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A Barack Obama for France? Expats in London hopeful that center-left Macron can beat the far-right

Emmanuel Macron, French presidential candidate, gives a thumbs-up to attendees after speaking at a campaign meeting with French expatriates at Central Hall Westminster in London, U.K., on February 21, 2017.
Chris Ratcliffe | Bloomberg | Getty Images
Emmanuel Macron, French presidential candidate, gives a thumbs-up to attendees after speaking at a campaign meeting with French expatriates at Central Hall Westminster in London, U.K., on February 21, 2017.

In London's Westminster, the heart of the British government, a young, upstart politician held a rally Tuesday night. But, the politician in question has no intention of one day leading the House of Commons. This is Emmanuel Macron, the center-left former economy minister to incumbent French President Francois Hollande, now vying to become his successor in the upcoming election.

At the rally – managed by chipper French millennials bearing the politician's En Marche! party logo – one French voter told CNBC that he hopes Macron has the potential to be a "French Barack Obama."

While London may seem an odd choice to campaign for votes in an election taking place across the channel, a near 3,000-strong crowd was in attendance. In fact, French citizens living abroad are able to vote in specifically designated constituencies, meaning that the 320,000 expats who now call the U.K. home can be counted either as part of northern Europe or their original voting area.

With regards to voting trends, Nadege Alezine, a French journalist living in London and editor of expat site bealondoner.com, told CNBC via e-mail that "The only candidate that seems to please a large number of French expats … is Emmanuel Macron." She reasoned that "He is young, speaks English fluently and even if his program remains still uncertain, he seems to speak to the ear of the French expats."

Christophe Premat, the current member of parliament for France's northern Europe constituency on behalf of Hollande's Socialist Party, echoed Alezine's observation, saying that the pro-business candidate "talks to entrepreneurs."

But, Premat did cast doubt on the Macron fever coming from expats, suggesting that it was "difficult to evaluate how deep that support is," considering that his En Marche! movement was only formed in April of last year.

However, Macron's chances appeared to improve Wednesday when veteran centrist politician Francois Bayrou announced that, rather than run against the former minister, he was offering an alliance in the presidential campaign. News of the planned tie-up, details of which will be unveiled later Wednesday, pushed the euro higher and French bond yields lower.

Brexit has boosted interest in the French election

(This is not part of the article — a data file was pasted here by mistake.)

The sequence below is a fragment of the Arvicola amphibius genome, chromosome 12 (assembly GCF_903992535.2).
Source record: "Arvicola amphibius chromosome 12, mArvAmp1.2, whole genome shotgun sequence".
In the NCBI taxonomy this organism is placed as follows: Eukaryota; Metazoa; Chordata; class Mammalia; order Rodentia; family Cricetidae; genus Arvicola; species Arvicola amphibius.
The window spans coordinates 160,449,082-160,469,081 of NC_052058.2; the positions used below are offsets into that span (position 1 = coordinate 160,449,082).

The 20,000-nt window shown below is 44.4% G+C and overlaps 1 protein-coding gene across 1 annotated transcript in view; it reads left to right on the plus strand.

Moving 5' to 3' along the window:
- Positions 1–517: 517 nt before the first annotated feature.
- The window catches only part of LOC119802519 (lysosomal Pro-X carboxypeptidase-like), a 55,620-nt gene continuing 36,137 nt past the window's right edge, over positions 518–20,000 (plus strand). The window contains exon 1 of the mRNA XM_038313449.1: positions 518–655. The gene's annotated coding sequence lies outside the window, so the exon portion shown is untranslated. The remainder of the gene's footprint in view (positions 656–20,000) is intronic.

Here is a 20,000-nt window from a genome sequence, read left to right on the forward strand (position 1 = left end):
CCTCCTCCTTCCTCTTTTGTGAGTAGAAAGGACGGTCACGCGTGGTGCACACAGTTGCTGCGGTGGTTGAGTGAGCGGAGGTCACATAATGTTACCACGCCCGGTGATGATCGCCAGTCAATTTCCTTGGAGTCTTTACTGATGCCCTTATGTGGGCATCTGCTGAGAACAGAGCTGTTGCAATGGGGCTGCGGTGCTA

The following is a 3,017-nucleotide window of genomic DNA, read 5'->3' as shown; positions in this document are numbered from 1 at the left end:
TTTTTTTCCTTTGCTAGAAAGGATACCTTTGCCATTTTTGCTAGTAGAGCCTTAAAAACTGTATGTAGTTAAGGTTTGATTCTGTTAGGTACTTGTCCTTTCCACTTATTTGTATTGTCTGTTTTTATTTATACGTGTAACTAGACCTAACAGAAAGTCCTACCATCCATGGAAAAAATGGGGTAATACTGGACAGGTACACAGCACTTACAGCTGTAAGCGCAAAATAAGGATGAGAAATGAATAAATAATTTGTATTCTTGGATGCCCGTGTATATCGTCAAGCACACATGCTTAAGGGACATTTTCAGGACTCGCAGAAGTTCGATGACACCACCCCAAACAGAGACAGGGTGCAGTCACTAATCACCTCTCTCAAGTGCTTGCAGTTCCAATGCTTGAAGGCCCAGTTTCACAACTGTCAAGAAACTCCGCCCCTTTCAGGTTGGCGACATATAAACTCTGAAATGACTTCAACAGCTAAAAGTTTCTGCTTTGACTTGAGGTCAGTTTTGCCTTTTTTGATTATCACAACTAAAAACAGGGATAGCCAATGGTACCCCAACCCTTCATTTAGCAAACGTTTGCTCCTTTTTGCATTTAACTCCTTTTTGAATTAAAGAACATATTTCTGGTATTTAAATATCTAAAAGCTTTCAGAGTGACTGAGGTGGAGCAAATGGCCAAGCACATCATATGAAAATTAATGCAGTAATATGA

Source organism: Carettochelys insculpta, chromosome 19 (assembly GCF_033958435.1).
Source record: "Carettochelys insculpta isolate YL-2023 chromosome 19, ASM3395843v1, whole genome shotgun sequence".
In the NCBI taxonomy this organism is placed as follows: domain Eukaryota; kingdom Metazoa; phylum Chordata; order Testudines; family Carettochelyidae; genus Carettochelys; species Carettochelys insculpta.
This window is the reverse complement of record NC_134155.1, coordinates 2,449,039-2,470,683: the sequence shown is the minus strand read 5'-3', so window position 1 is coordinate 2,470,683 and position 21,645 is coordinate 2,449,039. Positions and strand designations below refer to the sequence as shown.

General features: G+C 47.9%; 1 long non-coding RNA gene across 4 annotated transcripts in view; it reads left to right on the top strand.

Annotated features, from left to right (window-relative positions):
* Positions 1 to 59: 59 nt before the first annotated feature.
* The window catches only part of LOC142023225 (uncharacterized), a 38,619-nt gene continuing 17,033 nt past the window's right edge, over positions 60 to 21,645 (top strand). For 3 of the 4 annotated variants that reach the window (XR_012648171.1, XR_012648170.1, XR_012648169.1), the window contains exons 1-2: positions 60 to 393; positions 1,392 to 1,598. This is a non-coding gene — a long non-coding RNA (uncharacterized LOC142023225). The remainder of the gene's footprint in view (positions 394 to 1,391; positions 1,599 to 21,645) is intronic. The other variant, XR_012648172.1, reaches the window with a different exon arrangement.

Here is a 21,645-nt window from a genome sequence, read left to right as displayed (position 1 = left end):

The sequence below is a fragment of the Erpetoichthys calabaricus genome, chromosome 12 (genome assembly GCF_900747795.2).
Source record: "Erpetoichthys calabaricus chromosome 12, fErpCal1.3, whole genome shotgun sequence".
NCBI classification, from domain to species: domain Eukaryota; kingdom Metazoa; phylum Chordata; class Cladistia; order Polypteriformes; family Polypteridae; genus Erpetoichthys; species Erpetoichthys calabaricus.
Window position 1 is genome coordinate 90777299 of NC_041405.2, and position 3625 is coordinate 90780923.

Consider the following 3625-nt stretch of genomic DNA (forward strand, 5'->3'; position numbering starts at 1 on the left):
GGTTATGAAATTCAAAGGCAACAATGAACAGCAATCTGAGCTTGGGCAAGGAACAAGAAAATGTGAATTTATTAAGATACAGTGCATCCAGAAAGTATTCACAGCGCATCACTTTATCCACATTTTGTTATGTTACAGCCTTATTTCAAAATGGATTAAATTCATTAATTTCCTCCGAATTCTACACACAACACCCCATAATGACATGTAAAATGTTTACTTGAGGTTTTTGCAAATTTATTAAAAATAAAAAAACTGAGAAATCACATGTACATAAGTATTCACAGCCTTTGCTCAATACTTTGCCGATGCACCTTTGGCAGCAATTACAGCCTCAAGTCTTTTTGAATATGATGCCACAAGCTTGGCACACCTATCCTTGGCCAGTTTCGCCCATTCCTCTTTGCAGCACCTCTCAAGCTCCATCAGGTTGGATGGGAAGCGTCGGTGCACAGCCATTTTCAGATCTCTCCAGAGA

Support among London's French expat community for the election as a whole has been galvanized by the U.K.'s vote to leave the European Union last June. Premat said French expats had been mobilized given that they could not take part in the U.K.'s Brexit referendum, and were "worried about the future."

The result of the vote rippled into many anti-Brexit online movements among French expats, he detailed. One such example is the3million, which aims to safeguard the residency rights of European Union expats living in the U.K. post-Brexit. Alezine said that the referendum has had a "huge impact on the French expats' morale."

This time around, Premat suggested that key issues on voters' minds were freedom of mobility in Europe and nationality – foregrounded due to Brexit – as well as support for business start-ups and taxes.

French presidential candidate and head of the far-right National Front party Marine Le Pen arrives on stage to give a speech on February 5, 2017.
Jeff Pachoud | AFP | Getty Images
French presidential candidate and head of the far-right National Front party Marine Le Pen arrives on stage to give a speech on February 5, 2017.

The French Interior Ministry confirmed to CNBC via e-mail that 100,000 French expats in the U.K. are registered to vote as part of the northern Europe constituency. Polling stations will be open in 11 U.K. cities with 42 in London alone.

Both Alezine and Premat concurred that support among expats was thin on the ground for far-right candidate Marine Le Pen and her National Front party.

Macron's speech Tuesday evening covered topics including entrepreneurship, Brexit negotiations and the rise of populism. Amid the cheers last night after Macron led a chorus of the French national anthem, one voter told CNBC, "he's definitely the wild card."

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